"The study revealed some risk groups, where weigh gain was more common than in other groups. Especially work fatigue was strongly associated with weight gain. Work fatigue measures pre-stage for burn out. Those who report work fatigue 'feel totally worn out after a day at work', 'feel tired in the morning when they have to get up and go to work', 'have to work too hard', 'feel like totally exhausted', 'report that their work is definitely too stressful', and 'they worry about their work even when they are off duty'. Working overtime was defined as working over 40 hours a week."

Monday, July 6, 2009

5 Unique Uses for QR Codes

5 Unique Uses for QR Codes:
"Anyone with a smartphone can scan and read QR codes with the click of a camera, and anyone with access to a computer can generate QR codes themselves. BayBrain’s offers a QR bar code generator and links to a comprehensive list of software for code reading. By scanning the codes, you can access images, websites and text. By creating the codes, you can produce your own messages.

Usually synonymous with mass production, the quick response (QR) bar code was originally created by Japanese company Denso-Wave to keep inventory. However, because QR codes allow for more data than the standard 10-digit bar code, and because scanning requires less effort than typing a URL, the QR has taken a turn for the personal. The genius behind QR codes is that even a hairless chimp can play with them. Below are five of my favorite uses:"

QR codes within context of art

QR codes within context of art: "
streetartdealer,c6 and Steal from work are launching the exhibition Street Art Dealer at Bristol on 9 July (6-9.30pm at 74-76 Horsefair, Broadmead) which aims to show innovative uses of QR code technology within the context of art. An 'interactive installation that accomodates the nature of the QR code' will also be demonstrated. See the invitation by clicking read more"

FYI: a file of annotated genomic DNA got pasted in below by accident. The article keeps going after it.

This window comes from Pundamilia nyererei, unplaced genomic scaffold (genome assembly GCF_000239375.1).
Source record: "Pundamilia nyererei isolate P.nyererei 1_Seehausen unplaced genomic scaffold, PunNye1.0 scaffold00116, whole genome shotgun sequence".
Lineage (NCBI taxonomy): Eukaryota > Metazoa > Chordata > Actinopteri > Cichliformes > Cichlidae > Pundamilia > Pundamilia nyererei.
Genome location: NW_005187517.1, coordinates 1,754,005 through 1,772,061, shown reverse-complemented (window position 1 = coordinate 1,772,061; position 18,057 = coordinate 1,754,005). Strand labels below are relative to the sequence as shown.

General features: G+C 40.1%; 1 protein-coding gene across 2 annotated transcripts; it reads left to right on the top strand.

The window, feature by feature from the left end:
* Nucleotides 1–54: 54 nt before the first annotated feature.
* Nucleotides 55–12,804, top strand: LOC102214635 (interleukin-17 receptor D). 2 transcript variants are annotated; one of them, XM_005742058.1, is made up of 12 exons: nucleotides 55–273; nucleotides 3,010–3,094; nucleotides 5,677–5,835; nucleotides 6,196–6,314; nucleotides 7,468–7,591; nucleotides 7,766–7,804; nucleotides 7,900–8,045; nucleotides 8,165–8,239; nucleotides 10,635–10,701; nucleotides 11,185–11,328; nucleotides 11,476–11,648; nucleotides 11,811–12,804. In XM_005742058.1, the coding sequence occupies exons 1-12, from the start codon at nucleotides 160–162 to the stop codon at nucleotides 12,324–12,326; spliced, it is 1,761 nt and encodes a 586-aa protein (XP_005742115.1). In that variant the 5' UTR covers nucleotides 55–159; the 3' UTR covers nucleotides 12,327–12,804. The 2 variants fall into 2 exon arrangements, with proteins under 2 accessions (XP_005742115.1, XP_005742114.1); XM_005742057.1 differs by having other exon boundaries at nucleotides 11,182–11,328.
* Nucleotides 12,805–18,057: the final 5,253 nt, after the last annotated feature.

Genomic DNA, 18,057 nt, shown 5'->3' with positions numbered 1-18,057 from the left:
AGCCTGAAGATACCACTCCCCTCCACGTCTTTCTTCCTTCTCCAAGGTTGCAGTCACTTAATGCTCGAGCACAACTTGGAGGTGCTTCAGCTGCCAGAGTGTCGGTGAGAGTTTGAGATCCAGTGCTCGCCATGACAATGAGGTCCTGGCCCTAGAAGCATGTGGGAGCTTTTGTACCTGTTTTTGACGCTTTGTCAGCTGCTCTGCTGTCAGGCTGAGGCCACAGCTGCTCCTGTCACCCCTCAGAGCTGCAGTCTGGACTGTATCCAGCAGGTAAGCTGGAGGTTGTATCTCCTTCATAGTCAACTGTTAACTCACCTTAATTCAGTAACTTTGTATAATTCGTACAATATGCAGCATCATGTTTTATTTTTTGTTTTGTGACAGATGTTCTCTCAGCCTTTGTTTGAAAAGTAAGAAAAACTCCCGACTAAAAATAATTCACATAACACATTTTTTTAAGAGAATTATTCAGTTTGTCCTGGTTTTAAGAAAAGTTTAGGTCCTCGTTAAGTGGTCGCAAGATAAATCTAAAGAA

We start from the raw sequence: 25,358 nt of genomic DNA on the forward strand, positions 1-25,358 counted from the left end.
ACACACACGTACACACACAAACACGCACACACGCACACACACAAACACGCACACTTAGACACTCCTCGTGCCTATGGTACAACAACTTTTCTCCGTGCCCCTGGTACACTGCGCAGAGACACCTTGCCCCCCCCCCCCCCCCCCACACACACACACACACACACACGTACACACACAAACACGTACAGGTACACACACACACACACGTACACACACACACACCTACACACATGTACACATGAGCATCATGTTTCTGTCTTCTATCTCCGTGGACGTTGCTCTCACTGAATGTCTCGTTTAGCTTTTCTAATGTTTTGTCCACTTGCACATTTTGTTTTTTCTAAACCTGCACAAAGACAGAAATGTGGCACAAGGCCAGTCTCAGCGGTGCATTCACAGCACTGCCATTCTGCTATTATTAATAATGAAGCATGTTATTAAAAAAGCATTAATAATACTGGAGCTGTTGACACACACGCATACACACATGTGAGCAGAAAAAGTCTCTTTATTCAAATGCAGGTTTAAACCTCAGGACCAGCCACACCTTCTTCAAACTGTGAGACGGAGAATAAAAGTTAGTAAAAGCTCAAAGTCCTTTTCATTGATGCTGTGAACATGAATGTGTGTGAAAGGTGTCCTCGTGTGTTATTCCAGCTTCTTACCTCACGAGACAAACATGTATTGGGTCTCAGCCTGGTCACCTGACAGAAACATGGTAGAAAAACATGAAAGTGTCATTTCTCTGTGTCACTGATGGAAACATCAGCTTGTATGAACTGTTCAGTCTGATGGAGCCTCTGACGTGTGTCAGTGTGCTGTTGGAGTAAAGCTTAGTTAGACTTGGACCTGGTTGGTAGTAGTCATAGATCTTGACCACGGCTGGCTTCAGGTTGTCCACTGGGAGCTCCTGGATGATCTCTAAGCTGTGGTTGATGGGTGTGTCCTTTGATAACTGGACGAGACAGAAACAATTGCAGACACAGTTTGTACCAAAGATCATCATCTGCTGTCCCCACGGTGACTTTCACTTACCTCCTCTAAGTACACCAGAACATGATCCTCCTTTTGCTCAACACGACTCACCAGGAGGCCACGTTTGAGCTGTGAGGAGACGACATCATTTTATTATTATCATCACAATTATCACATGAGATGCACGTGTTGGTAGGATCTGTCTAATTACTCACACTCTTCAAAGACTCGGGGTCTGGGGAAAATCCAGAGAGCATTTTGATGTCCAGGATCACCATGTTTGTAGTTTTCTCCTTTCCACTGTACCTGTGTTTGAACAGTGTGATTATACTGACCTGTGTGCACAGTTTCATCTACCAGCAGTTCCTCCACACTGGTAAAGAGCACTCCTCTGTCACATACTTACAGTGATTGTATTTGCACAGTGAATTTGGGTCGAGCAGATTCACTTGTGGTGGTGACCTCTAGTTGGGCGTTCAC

Sunday, July 5, 2009

The Purpose of Public Education

ridging Differences: The Emperor Wears No Clothes:
"I think it would be fair to argue that an institution that is funded by public monies must defend itself on the grounds that it serves, first and foremost, a public purpose—one which by its nature is held in common by all citizens, voters, and their offspring.

Here’s my suggestion. They must serve to prepare future voters to be knowledgeable and skilled citizens by the time they reach voting age—smart enough to preserve, protect, and improve the democracy of which they now are full members. We need a national “bar mitzvah” ceremony that seriously stops and takes stock of how well it has used children’s time (12-13 years of involuntary schooling) and the public’s money."

Mannahatta � Home

Mannahatta � Home

Researchers Describe The 90-year Evolution Of Swine Flu

Researchers Describe The 90-year Evolution Of Swine Flu: "ScienceDaily (July 5, 2009)
— The current H1N1 swine flu strain has genetic roots in an illness that sickened pigs at the 1918 Cedar Rapids Swine Show in Iowa, report infectious disease experts at the University of Pittsburgh Graduate School of Public Health in the New England Journal of Medicine. Their paper, published online June 29 and slated for the July 16 print issue, describes H1N1's nearly century-long and often convoluted journey, which may include the accidental resurrection of an extinct strain."